Methylation can occur in histone levels as well. For instance, it has been reported that histone methylation is aberrant in peripheral blood mononuclear cells of GD patients (Yan et al. 2019). This process can be attributed to the deregulation of epigenetic modifier genes, suggesting that abnormal histone methylation modification may be involved in the pathogenesis of GD, for example, the hypermethylation of CD3 gene family members, the first intron of TSHR, CTLA4, and B3GNT2 (regulates lymphocyte activation) has been found (Coppedè 2017). On the other hand, the hypomethylation of intercellular adhesion molecule 1 has been reported in association with GD (Cai et al. 2015).

Studies also revealed reduced-trimethylated lysine 4 at histone H3 (H3K4me3) and acetylation of lysine 27 at histone (H3K27ac) marks at genes that are involved in T cell activation. To date, plenty of genes have been identified that play role in T cell signaling and activation, for example, CD247, CD3D, CD3E, CD3G, CD8A, LCK, ZAP70, and CTLA4; the common feature of these genes is that they have a low level of H3K4me3 marks in their promoter regions (leading to the decreased gene expression) in both CD4+ and CD8+ T cells of GD patients. Reduced expression of CD3 gene family members (Limbach et al. 2016) has been also found.

Non-coding RNAs

A growing body of research shows that non-coding RNAs including microRNAs (miRNAs or miRs) and long non-coding RNAs (lncRNAs) have an impaired expression in AITD. miRNAs are small (~22 nt), single-stranded, and highly conserved molecules that regulate gene expression via base-pairing with complementary sequences within mRNA molecules. They often bind to 3‘-UTR of target mRNAs and influence their translational efficiency. At least 60% of human genes contain target sites for miRNAs. Regarding GD, it has been identified that the differential expression of let-7b and miR-146a-5p in GD patients in comparison with controls is associated with GD development. miR-146a-5p is positively associated with TSHR-Abs, suggesting that let-7b and miR-146a-5p may serve as a biomarker for diagnosis and follow-up of GD patients (Al-Heety et al. 2020) (Fig. 3B). miRNAs can predict the predisposition of a worsening clinical outcome in patients with GD. For instance, miR-let7d-5p, miR-21-5p, miR-96-5p, miR-142-3p, and miR-301a-3p are significantly expressed in AITD and especially in GD patients, and can be implied as an indicator of higher severity of disease including active ophthalmopathy, goiter, higher antibody titers, and/or higher recurrence rates (Martínez-Hernández et al. 2018). Dendritic cells (DC), as an antigen-presenting cell, can activate naive CD4+ T cells which in turn differentiate into various T helper subsets that are characterized by different cytokine profiles and specific transcription factors. The balance of those immune cells is imperative for the maintenance of immune homeostasis (Fig. 4A). It seems that dysregulated miRNAs can change this homeostasis toward thyroid diseases (Fig. 4B). Aberrant miRNA expression is often detectable in AITDs; however, little information is provided about the miRNAs’ contribution to GD. In this review, we summarized some important miRNAs that show aberrant expression in AITD, particularly GD (Table 3).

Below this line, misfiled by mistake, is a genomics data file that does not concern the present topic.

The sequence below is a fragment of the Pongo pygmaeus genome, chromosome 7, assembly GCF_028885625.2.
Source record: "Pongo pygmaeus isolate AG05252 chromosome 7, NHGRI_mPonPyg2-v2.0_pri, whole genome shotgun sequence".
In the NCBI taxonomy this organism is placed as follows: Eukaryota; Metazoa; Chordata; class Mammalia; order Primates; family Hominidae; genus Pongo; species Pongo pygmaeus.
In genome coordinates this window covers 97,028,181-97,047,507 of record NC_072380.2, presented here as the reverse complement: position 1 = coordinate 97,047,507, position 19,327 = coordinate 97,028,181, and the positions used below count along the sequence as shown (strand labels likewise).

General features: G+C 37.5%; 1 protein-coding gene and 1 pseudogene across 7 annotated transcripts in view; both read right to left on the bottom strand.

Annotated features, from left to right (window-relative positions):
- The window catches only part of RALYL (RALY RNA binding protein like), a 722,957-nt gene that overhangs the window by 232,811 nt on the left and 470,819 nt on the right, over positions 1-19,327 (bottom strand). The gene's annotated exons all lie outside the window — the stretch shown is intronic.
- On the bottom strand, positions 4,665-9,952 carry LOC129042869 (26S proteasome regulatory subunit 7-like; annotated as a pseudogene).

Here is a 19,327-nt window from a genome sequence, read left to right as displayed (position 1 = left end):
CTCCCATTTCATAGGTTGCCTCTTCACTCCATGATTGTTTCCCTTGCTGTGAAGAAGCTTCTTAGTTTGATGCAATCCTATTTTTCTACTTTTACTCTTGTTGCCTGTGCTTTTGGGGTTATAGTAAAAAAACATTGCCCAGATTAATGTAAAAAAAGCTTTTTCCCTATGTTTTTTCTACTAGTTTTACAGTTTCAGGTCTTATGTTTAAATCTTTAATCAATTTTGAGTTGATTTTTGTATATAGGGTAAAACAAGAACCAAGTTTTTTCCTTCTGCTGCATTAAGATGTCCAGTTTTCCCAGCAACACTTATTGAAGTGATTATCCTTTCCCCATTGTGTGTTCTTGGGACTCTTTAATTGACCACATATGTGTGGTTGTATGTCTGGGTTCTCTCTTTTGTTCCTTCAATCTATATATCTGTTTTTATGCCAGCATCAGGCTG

Figure 4
Figure 4

(A) The development of T cells depends on the stimulation/expression of various genes, for example, ILs. Naive CD4+ T cells activated by dendritic cells (DC) can be differentiated into various T cells. Under normal conditions, normal functions of T cells maintain immune tolerance (immune homeostasis). In this figure, TfH, follicular helper T cells; Th, CD4+ T helper (Th) cells; and Treg, regulatory T cells. The figure is redrawn from Wang et al. (2017a). (B) The aberrant expression of miRNAs can lead to breaking down of immune homeostasis that, in turn, causes immune attacks toward thyroid tissues during the GD development. For example, miR-146a-5p can inhibit the IL-1R-associated kinase 1 (IRAK1) and TNF-receptor-associated factor 6 (TRAF6) that are critical for dendritic cell maturation and development (Kobayashi et al. 2003). FOXP3, determining natural Treg development and function, can be repressed by miR-23a-3p. Although cytotoxic T cells do not play a role in GD, they malfunction in Hashimoto‘s disease. Thyroid fibroblast cells are often involved in graves ophthalmopathy and they can increase the expression of IL-6 and IL-8 that along with other chemokines contribute to recruiting other immune cells. MiR-142-5p targeting CLDN1 results in the reduced expression of claudin-1 and also increased permeability of thyrocytes monolayer. Overexpression of miR-142-5p in thyrocytes has been reported in GD patients. The figure is redrawn (Wang et al. 2017a). A full color version of this figure is available at https://doi.org/10.1530/JME-20-0078.